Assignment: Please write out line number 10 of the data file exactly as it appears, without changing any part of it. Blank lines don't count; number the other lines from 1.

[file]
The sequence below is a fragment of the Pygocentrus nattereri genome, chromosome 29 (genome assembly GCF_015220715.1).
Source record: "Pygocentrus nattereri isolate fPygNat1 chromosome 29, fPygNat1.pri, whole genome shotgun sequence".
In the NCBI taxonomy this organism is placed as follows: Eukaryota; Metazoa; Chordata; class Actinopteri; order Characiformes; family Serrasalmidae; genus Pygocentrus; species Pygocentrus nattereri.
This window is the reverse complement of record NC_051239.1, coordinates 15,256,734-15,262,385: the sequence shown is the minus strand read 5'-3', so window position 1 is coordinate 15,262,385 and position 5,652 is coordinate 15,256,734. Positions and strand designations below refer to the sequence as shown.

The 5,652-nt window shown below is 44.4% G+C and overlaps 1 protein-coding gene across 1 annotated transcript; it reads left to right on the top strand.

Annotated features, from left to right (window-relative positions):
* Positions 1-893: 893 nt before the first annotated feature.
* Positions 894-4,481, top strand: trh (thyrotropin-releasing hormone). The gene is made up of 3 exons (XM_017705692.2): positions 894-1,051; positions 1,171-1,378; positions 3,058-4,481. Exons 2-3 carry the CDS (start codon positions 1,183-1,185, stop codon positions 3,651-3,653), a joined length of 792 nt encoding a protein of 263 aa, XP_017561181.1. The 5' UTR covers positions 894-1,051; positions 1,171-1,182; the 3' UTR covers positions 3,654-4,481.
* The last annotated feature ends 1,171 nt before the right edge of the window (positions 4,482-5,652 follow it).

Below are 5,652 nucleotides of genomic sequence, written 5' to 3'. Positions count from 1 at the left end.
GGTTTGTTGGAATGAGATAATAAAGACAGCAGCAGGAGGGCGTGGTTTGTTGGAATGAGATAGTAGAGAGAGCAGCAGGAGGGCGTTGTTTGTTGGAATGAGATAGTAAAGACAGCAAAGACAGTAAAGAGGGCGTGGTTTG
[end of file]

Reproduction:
Below are 5,652 nucleotides of genomic sequence, written 5' to 3'. Positions count from 1 at the left end.